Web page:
V.P. Gopalan Nambiyar, J.
1. The petitioner is an ayurvedic physician and the proprietor of the Swatantra Pharmacy, Chalakudi. He seeks to quash the coverage notice, Ex. P. 1, dated 9 December 1964, and the letters, Ex. P. 3, dated 18 January 1965, and Ex. P. 5, dated 20 February 1965, Issued by the respondent, the Regional Provident Fund Commissioner, Trivandrum, and further seek to restrain the respondent from enforcing the Employees' Provident Funds Act and Scheme against the petitioner.
2. Section 1(3) of the Employees' Provident Funds Act, 1952, applies the Act to every establishment which is a factory engaged in any industry specified In Such. I and in which twenty or more persons are employed. Section 2A of the Act which was inserted by the amending Act 46 of 1960 with effect from 31 December 1960 reads as follows:
2A. For the removal of doubts it is hereby declared that where an establishment consists of different departments or has branches, whether situate in the same place or In different places, all such departments or branches shall be treated as parts of the same establishment.
The term ' factory' is defined in Section 2(g) of the Act as follows:
'factory' means any premises, including the precincts thereof, in any part of which a manufacturing process is being carried on or is ordinarily so carried on, whether with the aid of power or without the aid of power.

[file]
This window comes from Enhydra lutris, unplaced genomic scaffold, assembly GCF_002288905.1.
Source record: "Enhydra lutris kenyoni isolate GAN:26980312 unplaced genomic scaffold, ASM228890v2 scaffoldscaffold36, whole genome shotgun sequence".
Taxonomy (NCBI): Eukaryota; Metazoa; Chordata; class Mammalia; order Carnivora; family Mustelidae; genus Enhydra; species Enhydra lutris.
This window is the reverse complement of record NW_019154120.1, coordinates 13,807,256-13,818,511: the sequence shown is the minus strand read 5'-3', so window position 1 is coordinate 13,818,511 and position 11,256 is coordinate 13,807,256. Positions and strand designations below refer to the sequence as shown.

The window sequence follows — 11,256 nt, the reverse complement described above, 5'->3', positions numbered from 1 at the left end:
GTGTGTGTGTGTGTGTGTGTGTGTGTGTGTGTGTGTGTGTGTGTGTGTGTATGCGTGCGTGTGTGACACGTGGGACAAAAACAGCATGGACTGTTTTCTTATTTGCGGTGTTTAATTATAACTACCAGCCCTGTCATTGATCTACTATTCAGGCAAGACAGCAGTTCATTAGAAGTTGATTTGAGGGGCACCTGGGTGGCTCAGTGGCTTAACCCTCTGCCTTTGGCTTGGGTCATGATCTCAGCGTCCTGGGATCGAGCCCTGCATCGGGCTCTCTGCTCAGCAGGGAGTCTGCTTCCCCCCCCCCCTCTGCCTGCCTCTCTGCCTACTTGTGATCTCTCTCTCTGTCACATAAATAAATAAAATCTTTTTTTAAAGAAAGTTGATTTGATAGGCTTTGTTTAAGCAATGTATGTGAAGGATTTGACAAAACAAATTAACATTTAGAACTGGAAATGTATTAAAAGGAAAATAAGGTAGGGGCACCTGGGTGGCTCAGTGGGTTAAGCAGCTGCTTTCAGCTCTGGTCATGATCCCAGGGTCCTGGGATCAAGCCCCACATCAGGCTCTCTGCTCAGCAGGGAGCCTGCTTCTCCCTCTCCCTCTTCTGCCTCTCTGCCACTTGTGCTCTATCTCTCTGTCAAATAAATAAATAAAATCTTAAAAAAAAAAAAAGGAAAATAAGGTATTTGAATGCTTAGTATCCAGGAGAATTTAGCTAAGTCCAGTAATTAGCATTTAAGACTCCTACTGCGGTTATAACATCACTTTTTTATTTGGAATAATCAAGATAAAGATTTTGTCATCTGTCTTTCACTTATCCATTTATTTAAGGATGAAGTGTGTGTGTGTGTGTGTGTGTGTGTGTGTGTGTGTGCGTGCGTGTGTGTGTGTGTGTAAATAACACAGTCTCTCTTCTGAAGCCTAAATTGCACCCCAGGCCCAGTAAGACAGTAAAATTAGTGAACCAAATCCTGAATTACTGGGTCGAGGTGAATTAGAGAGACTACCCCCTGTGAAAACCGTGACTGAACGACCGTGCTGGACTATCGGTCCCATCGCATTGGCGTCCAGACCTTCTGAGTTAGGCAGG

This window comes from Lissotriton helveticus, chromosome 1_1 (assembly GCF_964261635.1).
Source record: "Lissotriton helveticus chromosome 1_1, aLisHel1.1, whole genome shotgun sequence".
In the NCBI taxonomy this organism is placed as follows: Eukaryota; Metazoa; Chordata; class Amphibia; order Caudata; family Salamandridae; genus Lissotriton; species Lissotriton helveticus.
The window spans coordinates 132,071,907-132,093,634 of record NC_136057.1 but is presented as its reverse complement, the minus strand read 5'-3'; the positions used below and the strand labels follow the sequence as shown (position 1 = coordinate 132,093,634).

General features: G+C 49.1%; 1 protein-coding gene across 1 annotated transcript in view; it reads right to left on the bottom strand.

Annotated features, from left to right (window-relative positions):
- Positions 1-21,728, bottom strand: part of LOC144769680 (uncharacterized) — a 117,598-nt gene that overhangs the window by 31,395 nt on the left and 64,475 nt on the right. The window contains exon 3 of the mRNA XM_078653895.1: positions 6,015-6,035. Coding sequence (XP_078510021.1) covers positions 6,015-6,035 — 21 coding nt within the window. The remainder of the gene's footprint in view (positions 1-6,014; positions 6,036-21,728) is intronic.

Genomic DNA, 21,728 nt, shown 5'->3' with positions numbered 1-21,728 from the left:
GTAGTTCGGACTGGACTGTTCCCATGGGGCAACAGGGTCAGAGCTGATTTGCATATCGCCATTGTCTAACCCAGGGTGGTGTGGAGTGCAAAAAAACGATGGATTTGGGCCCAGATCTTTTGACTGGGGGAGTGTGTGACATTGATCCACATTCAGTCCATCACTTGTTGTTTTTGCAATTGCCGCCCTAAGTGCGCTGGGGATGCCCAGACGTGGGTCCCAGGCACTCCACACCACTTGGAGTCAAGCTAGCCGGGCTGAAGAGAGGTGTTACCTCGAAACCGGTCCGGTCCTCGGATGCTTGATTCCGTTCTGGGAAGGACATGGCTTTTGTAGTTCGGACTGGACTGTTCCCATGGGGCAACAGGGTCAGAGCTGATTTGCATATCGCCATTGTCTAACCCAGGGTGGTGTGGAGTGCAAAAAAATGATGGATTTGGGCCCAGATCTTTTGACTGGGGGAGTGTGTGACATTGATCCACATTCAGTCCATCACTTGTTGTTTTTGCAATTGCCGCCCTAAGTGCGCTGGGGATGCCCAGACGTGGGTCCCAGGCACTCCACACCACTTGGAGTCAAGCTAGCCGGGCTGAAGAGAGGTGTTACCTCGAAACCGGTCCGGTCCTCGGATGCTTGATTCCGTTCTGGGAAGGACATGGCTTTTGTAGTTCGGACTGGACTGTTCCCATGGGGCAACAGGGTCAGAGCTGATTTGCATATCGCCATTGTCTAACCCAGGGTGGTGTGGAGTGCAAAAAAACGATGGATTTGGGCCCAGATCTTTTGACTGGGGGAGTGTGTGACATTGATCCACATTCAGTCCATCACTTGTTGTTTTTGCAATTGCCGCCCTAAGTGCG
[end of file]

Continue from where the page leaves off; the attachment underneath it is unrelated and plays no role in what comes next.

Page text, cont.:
Schedule I of the Act was added to by a notification, dated 3 September 1956, by Virtue of the powers under Section 4 of the Act, One of the items so added to the schedule by the said notification, reads ;
1. Heavy and fine chemicals including
* * *(iv) Medical and pharmaceutical preparations.
3. It is admitted that the petitioners pharmacy has branches in several places and that the total number of workmen employed in all the branches together would exceed twenty ; and that the number of workmen in the head office at Chalakudi alone is seven. But the petitioner claims that manufacturing process is carried on only at the head office in Chalakudi and that the other branches are merely engaged in dispensing the ayurvedic medicines manufactured at the Chalakudi office. It is further contended that ayurvedic preparations are neither 'medical' nor 'pharmaceutical' preparations so as to fall within the relevant entry in Sch. I noticed above. The coverage notice, Ex. P. 1, informed the petitioner that the Swatantra Pharmacy with all its branches came under the purview of the Employees' Provident Funds Act, 1952, engaged In the manufacturing of Pharmaceuticals (ayurvedic medicines), and called upon the petitioner to comply with the provisions of the Act and the scheme thereunder. The petitioner replied by a communication (copy filed as Ex. P. 2) denying the claim of the establishment falling within Sch. I of the Act, and pointing out that twenty or' more persona had not been employed in the establishment. His claim was repudiated by the respondent by a communication filed as Ex. P. 3. The petitioner made a further detailed representation, a copy of which has been filed as Ex. P. 4. The contentions put forward by him were not accepted, and by a communication, Ex. P. 5, dated 20 February 1965, the petitioner was requested to comply with the requirements of the Act and legal proceedings were threatened on default.